In context

ACM looks into possible restrictions by app stores

October 16, 2018
In context

The digital economy has been a key priority for the ACM for some time. Against this backdrop, ACM have announced the start of a market consultation on how app developers can make their apps available for sale in an app store, and what influence these stores have on the range of apps available to end consumers.

The ACM observed in its press release that the market for smartphones and apps is maturing and an increasing proportion of internet traffic is taking place through apps. It is therefore vital for app developers to ensure that their apps are available in app stores, to allow as many people as possible to access and use them. The ACM noted that the Android and iOS mobile platforms have gained a strong market position, and the offering of apps in their stores is very elaborate. However, if app developers cannot reach end consumers, these companies’ abilities to offer their services in an effective way may be impaired. The ACM determined that the interests of app stores and the interests of companies providing apps are not necessarily aligned, as owners of app stores may also provide apps themselves. Therefore, the ACM is investigating how app stores select and approve apps, and what influence this process has on the offering of apps on each platform.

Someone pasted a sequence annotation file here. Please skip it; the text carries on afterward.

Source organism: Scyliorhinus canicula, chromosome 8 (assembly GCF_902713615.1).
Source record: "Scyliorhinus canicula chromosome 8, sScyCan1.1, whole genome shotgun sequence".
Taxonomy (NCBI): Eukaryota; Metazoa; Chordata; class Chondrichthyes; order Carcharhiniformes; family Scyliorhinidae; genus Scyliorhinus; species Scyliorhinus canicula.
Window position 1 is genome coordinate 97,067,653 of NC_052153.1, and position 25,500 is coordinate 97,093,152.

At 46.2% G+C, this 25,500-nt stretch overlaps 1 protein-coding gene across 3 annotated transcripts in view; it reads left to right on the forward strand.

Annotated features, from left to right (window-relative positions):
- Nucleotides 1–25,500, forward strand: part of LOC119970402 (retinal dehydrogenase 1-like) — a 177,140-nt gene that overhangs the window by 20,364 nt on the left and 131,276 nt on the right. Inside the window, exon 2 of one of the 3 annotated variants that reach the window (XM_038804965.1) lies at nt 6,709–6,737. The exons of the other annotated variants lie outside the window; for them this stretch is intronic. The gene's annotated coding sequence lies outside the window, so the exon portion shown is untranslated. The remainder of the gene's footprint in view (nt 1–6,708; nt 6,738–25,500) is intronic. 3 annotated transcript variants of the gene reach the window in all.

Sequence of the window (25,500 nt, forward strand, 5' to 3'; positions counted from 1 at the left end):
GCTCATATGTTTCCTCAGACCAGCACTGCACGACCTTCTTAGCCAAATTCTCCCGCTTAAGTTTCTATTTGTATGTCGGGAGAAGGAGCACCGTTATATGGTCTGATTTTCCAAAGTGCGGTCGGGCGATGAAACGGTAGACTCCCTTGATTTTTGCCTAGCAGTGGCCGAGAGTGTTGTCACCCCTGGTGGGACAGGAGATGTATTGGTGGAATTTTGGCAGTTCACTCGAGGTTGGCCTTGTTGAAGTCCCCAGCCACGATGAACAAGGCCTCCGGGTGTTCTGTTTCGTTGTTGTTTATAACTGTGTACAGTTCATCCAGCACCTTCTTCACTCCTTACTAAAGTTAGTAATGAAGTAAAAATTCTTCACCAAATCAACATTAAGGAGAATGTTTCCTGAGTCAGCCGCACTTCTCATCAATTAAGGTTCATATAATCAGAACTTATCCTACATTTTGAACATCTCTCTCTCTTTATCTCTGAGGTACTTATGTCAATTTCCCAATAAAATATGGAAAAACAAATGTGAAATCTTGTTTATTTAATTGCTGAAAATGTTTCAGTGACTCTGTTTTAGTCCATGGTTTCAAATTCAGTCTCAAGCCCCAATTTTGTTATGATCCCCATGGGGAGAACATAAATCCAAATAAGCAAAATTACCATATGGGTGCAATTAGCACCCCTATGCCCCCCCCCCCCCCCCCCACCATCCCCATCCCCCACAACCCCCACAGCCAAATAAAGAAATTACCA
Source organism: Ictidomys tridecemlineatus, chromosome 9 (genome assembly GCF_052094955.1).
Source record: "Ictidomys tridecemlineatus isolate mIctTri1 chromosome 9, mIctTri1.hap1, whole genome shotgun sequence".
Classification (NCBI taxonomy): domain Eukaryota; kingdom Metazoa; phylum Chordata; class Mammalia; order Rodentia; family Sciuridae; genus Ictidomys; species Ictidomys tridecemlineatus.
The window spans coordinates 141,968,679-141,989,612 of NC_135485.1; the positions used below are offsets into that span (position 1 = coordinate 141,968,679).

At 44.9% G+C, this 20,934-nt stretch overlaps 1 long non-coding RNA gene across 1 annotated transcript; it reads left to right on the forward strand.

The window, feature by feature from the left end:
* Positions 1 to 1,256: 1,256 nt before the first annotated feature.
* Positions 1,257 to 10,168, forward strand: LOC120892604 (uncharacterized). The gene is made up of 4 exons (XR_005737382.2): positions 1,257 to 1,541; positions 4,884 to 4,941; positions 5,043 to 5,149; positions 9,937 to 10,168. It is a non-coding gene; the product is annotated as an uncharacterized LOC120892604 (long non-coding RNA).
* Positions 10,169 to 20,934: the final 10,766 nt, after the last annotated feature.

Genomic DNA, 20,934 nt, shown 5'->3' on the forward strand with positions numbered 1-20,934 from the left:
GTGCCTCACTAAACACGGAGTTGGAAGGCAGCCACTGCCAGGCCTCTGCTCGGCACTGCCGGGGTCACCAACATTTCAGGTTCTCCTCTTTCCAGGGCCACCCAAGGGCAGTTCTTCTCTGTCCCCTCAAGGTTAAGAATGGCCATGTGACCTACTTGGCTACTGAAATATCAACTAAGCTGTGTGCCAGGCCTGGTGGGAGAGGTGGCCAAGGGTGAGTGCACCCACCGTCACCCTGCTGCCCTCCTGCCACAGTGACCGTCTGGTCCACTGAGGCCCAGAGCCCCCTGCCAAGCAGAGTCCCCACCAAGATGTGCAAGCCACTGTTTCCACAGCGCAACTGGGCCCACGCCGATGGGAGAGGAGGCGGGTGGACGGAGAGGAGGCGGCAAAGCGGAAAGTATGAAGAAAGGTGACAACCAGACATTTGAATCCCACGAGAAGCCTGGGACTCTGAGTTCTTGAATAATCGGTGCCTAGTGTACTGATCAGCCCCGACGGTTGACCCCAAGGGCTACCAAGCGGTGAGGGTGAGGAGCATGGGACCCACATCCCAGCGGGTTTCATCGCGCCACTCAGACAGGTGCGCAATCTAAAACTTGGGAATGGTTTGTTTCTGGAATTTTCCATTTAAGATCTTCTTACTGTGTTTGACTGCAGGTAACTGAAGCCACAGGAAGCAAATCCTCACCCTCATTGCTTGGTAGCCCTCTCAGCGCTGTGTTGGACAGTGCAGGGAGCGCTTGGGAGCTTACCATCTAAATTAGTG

To this effect, ACM will conduct a market consultation. This fits in with a general trend of investigations and publications regarding the digital economy that the ACM has issued this year. In June, the ACM initiated a market investigation into changing business models in the media sector, looking in particular at how ad-generated revenue models of online platforms (such as Facebook, Twitter and YouTube) impact users’ freedom to gather a diverse range of news and media. Other recent ACM market studies have looked into online platforms for video streaming and bundling of telecom services and content. Furthermore, ACM has published a position paper on market dominance of big tech companies in preparation for a hearing at the Dutch parliament, and dedicated a publication to the risks and opportunities of digitalisation and the ACM’s role in enforcement amidst these developments.

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